[QODLink]
Asia-Pacific

Search continues for Chinese miners

Three days after landslide east of Tibetan capital, the search for 62 remaining miners continues.

Last Modified: 01 Apr 2013 12:19
Email Article
Print Article
Share article
Send Feedback
Rescue worker says search for survivors will continue as long as even "one percent chance" remains [Reuters]

Rescuers have recovered 21 bodies three days after a massive landslide in Tibet buried more than 80 mine workers, China National Radio has reported.

Another 62 miners however remained missing under two million cubic metres of earth east of the Tibetan capital Lhasa on Monday, with about 3,500 emergency workers battling snow and altitude sickness to search for them.

Some searchers dug with their bare hands to avoid damaging bodies or because the disaster had blocked roads needed to deliver large-scale rescue equipment, reports said.

Two of the bodies were found on Saturday and the rest on Sunday, and the search will continue "as long as there was a one percent chance" of recovering bodies, the radio quoted a rescue worker as saying.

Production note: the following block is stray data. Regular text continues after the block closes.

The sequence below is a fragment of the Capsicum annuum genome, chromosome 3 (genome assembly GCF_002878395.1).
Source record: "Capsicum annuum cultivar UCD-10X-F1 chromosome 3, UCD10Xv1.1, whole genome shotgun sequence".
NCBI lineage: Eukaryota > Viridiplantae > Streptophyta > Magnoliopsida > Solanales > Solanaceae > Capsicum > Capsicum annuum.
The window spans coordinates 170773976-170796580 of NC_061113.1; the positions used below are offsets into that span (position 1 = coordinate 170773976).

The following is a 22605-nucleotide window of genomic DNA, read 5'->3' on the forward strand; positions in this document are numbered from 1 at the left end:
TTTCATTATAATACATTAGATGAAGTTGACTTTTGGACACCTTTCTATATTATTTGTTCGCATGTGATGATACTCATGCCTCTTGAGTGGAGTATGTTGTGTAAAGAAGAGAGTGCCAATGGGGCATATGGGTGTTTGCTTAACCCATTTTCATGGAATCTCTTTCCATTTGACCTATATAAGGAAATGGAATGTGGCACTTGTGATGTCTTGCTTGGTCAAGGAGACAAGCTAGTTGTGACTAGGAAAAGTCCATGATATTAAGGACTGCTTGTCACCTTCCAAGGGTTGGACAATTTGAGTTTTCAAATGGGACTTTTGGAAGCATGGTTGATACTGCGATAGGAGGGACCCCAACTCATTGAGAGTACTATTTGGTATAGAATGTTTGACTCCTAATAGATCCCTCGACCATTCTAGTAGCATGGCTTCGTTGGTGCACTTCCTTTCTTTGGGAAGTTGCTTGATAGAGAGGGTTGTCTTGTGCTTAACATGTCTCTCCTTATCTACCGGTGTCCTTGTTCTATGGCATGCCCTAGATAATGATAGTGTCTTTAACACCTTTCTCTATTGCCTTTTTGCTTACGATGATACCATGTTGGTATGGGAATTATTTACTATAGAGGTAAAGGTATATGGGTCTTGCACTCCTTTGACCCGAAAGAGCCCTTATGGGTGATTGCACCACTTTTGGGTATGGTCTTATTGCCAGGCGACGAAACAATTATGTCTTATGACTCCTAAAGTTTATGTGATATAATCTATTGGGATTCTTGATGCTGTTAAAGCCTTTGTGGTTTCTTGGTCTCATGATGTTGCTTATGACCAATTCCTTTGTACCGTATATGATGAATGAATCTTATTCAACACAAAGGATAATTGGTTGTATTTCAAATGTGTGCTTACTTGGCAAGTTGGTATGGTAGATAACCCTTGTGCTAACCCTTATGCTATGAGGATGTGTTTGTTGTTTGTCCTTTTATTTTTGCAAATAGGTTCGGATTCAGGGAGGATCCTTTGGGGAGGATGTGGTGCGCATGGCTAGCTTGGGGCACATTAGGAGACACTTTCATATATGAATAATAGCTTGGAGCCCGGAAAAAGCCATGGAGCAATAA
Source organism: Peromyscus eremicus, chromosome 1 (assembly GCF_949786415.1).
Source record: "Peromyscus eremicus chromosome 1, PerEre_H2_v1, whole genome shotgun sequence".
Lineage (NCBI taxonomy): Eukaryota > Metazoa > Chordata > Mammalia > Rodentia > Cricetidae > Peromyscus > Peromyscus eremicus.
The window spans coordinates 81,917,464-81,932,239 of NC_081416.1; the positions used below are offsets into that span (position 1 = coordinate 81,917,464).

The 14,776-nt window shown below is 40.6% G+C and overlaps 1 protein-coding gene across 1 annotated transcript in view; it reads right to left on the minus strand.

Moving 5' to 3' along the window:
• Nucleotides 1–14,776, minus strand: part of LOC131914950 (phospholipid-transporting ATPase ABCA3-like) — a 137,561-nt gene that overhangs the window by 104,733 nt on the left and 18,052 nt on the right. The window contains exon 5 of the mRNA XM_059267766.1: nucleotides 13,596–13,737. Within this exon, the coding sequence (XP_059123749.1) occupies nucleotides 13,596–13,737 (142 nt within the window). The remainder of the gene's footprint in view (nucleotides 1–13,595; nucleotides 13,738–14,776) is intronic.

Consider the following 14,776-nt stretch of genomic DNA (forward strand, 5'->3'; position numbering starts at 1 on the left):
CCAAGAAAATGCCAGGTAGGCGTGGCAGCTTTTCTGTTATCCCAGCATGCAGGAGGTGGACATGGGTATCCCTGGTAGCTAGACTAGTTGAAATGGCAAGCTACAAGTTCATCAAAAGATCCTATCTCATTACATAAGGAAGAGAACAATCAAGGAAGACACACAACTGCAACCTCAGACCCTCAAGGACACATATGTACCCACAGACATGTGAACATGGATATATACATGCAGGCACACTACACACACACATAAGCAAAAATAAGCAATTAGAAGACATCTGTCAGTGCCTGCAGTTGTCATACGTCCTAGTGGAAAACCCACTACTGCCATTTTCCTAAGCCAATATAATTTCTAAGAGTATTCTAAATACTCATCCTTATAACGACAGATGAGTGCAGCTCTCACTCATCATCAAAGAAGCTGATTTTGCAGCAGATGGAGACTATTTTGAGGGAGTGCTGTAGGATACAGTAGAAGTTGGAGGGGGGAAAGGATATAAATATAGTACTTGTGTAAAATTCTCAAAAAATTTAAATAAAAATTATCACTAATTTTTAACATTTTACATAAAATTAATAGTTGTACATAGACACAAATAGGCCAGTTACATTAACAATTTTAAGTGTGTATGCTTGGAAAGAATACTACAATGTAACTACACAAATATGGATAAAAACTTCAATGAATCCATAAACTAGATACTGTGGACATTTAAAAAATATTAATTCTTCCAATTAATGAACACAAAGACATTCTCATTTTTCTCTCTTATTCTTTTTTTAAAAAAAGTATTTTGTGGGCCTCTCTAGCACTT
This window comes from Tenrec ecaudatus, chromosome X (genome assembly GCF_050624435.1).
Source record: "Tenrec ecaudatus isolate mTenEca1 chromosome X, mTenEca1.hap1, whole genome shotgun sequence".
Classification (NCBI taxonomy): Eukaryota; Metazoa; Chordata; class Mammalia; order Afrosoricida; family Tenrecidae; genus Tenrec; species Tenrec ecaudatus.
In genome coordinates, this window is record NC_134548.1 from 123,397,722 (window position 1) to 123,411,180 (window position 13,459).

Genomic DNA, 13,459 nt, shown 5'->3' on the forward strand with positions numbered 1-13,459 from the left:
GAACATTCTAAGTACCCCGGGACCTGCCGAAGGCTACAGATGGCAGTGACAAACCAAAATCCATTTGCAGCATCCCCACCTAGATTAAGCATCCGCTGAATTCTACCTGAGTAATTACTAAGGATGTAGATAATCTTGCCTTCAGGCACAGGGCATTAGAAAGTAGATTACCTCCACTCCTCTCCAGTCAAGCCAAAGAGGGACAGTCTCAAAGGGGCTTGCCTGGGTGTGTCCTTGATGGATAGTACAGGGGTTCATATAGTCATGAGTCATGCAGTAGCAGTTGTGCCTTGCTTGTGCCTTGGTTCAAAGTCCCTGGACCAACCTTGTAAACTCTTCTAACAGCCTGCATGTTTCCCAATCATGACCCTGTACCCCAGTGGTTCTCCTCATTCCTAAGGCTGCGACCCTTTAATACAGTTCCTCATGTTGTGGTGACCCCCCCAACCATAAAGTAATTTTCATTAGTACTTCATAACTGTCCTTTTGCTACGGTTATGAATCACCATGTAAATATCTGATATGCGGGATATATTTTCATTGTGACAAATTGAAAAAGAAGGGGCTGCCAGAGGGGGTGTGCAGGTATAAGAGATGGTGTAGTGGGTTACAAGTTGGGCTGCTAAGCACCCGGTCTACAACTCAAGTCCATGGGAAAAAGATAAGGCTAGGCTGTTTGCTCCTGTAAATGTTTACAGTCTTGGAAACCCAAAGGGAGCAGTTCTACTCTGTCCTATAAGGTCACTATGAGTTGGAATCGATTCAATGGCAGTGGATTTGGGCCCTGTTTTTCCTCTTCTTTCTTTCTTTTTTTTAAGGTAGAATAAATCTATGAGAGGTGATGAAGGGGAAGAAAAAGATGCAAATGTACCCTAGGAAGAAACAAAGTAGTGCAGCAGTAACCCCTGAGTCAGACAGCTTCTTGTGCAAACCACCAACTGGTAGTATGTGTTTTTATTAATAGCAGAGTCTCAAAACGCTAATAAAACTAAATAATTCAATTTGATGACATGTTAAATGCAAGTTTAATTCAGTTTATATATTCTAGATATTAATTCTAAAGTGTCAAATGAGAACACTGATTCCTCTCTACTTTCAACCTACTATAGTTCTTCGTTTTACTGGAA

The disaster struck when a huge section of land tumbled onto a mine workers' camp in Maizhokunggar county, east of the Tibetan capital, Lhasa, at 6:00am local time on Friday (22:00 GMT).

Experts from the ministry of land and resources have arrived in the area to investigate the cause of the landslide.

Mountainous regions of Tibet are prone to such occurrences, which can be exacerbated by heavy mining activity, and the risk of additional landslides has heightened concerns about safety.

In recent years China has discovered huge mineral resources in Tibet, including tens of millions of tonnes of copper, lead and zinc, and billions of tonnes of iron ore.

236

Source:
Agencies
Email Article
Print Article
Share article
Send Feedback
Topics in this article
Country
Featured on Al Jazeera
Italy struggles to deal with growing flood of migrants willing to risk their lives to reach the nearest European shores.
Israel's Operation Protective Edge is the third major offensive on the Gaza Strip in six years.
Muslims and Arabs in the US say they face discrimination in many areas of life, 13 years after the 9/11 attacks.
At one UN site alone, approximately four children below the age of five are dying each day.
Featured
The world's newest professional sport comes from an unlikely source: video games.
The group's takeover of farms in Qaraqosh, 30km from Mosul, has caused fear among residents, and a jump in food prices.
Protests and online activism in recent months have brought a resurgence of ethnic Oromo nationalism in Ethiopia.
Chemotherapy is big business, but some US doctors say it could be overused and are pushing for cheaper and better care.
Amid vote audit and horse-trading, politicians of all hues agree a compromise is needed to avoid political instability.
join our mailing list